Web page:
Buying Your First (or second) Building

Buying Your First (or second) Building

You’ve decided to buy instead of rent. You found a building you couldn’t refuse in today’s market. Now you can stop paying the landlord and generate some equity. But who should own it?  It sounded simple when you decided to buy, but suddenly there are a lot of questions.

Your banker wants to keep it simple and just have your business buy the building. Your accountant likes the idea of you and your wife owning the property to benefit from the “at risk rules.” An estate planning website suggests you put it in your revocable trust. Lastly, a financial planner tells you to protect the building with a separate entity. How do you sort through it all?

First fork in the road – should you own the property inside or outside of the business? It’s not likely that you will want to put the property in your business entity since it puts the real estate at risk for all of your business debts and liabilities. Yes, it may bring a nice “bankable” asset to your balance sheet. But, in the beginning you’ll also pick up a hefty mortgage/liability on that same balance sheet and the net won’t really mean much. The bank won’t eliminate the loan personal guarantees just because your business owns a building (with a mortgage). If your business is taxed as an S-Corporation, you’ll be passing up serious tax advantages under the “at risk” rules.  The better option is holding the building outside of your business.

Second fork in the road – who should be the “outside” owners? The most important factor is who owns the going business. Are you and your spouse the only owners, or do you have some other co-owners? In either event, do NOT own the building in you and your spouse’s name (or your revocable trusts)[1] or with your co-owners as individuals. That will subject your single largest “business” asset to the creditors of each owner. The solution? Put your building in a separate limited liability company (NOT a corporation) where it’s shielded from the business debts and liabilities (and perhaps from your personal debts as well). The LLC may be owned by some or all of the business owners (and spouses). Be certain that your building LLC is taxed as a partnership (not as an S Corporation).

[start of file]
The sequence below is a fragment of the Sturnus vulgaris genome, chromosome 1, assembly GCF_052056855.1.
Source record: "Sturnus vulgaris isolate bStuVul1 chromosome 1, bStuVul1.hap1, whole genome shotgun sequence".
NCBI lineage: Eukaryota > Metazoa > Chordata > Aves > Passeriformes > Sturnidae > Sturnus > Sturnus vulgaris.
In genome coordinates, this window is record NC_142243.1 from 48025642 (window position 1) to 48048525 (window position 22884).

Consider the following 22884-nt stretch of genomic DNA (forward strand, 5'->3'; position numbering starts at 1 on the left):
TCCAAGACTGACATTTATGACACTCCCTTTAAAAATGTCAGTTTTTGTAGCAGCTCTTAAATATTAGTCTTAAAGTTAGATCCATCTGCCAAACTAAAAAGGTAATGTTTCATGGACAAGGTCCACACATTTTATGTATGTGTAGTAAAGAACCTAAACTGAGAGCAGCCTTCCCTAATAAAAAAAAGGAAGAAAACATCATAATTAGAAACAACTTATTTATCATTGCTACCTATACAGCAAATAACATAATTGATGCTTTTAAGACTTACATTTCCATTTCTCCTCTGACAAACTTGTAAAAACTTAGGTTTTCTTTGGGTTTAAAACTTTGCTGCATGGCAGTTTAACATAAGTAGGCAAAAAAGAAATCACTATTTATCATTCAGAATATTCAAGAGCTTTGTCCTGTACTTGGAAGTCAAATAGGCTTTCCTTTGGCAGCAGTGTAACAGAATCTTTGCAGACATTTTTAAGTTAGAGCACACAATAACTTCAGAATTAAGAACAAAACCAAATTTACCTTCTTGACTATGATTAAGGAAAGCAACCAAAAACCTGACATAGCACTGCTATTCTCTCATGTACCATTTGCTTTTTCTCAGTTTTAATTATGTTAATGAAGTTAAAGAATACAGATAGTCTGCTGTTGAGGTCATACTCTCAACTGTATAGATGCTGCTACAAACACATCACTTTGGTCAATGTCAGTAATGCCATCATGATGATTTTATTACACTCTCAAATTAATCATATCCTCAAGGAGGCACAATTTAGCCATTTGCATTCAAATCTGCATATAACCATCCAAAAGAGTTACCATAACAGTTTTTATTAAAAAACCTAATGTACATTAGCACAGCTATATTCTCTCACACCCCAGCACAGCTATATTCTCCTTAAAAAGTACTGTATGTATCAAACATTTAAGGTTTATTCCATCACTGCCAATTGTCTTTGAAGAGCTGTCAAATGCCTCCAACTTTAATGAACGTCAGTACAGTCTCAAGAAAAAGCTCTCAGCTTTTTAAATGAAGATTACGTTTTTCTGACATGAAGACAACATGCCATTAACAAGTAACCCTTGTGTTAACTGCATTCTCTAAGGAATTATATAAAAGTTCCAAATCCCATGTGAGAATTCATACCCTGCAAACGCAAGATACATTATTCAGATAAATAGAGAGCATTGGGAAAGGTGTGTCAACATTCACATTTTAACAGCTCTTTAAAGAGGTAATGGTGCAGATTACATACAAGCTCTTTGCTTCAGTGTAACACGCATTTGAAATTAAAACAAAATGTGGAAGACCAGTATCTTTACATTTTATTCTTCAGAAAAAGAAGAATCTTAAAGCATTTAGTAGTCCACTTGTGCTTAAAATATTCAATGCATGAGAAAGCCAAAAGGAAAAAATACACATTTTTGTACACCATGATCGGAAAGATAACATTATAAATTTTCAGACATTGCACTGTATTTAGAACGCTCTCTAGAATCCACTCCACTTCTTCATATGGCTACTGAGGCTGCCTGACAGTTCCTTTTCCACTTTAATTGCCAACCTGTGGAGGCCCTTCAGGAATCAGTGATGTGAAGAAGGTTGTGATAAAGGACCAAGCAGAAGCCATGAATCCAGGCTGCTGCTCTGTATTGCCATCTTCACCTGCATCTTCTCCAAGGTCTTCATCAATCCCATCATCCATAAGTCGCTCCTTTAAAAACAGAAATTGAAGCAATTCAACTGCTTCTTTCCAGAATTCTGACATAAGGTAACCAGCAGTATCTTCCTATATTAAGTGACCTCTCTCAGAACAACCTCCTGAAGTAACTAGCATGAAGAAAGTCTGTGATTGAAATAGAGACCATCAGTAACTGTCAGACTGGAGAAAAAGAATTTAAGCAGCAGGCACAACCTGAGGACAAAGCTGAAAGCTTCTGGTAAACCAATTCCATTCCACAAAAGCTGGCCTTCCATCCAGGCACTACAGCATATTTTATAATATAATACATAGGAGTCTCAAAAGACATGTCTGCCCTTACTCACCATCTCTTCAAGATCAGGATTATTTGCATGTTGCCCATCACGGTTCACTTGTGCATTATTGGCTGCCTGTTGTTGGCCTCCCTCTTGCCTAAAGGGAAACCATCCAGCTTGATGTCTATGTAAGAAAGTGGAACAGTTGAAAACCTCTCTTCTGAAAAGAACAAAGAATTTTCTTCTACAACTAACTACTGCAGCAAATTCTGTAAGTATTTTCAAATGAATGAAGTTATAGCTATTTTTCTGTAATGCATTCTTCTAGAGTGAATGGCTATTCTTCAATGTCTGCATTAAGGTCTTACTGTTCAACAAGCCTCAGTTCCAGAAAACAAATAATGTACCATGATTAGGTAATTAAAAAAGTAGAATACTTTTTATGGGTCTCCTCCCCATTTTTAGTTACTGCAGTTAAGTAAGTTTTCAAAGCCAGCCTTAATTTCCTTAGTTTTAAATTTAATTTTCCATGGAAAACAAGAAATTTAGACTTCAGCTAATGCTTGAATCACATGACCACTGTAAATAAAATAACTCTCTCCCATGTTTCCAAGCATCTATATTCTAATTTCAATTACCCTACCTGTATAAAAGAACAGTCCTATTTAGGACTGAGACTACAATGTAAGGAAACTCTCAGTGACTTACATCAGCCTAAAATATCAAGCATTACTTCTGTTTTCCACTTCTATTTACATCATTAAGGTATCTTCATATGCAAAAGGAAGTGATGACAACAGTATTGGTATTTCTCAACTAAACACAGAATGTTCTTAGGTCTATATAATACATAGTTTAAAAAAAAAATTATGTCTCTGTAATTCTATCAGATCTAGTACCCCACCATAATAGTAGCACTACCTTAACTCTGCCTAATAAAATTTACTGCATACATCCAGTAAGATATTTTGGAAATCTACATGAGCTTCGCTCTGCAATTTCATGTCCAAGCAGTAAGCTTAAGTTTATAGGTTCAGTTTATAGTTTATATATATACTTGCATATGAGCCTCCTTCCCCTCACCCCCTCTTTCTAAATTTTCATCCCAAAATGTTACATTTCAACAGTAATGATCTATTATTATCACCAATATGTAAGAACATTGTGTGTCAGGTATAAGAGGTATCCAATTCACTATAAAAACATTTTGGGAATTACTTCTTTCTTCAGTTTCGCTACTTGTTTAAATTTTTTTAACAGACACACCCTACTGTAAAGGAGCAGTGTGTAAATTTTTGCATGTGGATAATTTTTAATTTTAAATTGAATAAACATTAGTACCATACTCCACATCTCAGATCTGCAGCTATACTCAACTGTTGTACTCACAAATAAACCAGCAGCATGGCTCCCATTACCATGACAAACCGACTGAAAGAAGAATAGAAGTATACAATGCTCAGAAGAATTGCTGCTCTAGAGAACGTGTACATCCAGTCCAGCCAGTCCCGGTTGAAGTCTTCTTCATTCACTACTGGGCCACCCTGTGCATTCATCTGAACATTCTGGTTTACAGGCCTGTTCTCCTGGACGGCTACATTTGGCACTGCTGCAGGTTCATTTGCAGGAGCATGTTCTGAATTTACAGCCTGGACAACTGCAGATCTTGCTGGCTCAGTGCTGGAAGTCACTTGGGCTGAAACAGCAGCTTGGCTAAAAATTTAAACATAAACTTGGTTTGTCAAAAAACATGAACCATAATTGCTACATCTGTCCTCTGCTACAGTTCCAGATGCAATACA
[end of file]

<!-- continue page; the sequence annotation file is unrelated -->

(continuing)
If the property doesn’t belong to the business, how does the business benefit? Answer: you rent “your” building to the business entity and life continues as usual. It’s perfectly fine to use your mortgage payment as a base for the monthly rent. Most importantly, you can allocate expenses between the landlord (you) and the business (remember all of that pass through stuff your landlord made you pay?). Think taxes here. Who can use the tax deductions the most? Hint: you’ll likely pass most of the building expenses on to the business (as the tenant), where you have income to offset them. The key is your commercial lease. Do NOT take a form off of the internet. The lease must be carefully drafted and a commercial attorney will be worth the investment. This is not your college student apartment. It’s a commercial building. You must document an arm’s length transaction to satisfy the tax code, and this is no time to play lawyer. Similarly, consult your CPA, and get a good insurance agent who understands commercial leases. This may not be the agent who handles your car and homeowners insurance.

Lastly, make sure your banker offers the SBA 504 loan program which is specifically designed just for you to purchase real estate. http://www.sba.gov/content/cdc504-loan-program. Want help? Contact any local EDC (http://www.jeffcountymo.org/SmallBusiness.aspx)
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[1].  Having your revocable trust as a member of your LLC is not “wrong” but it may require you to disclose your trust documents to outsiders, e.g. your lenders. Therefore, I prefer you hold your membership individually. To avoid probate, your membership in the LLC should transfer on death to your revocable trust. This is accomplished by a beneficiary designation. You’ll need an experienced attorney for this. New article coming on this topic soon.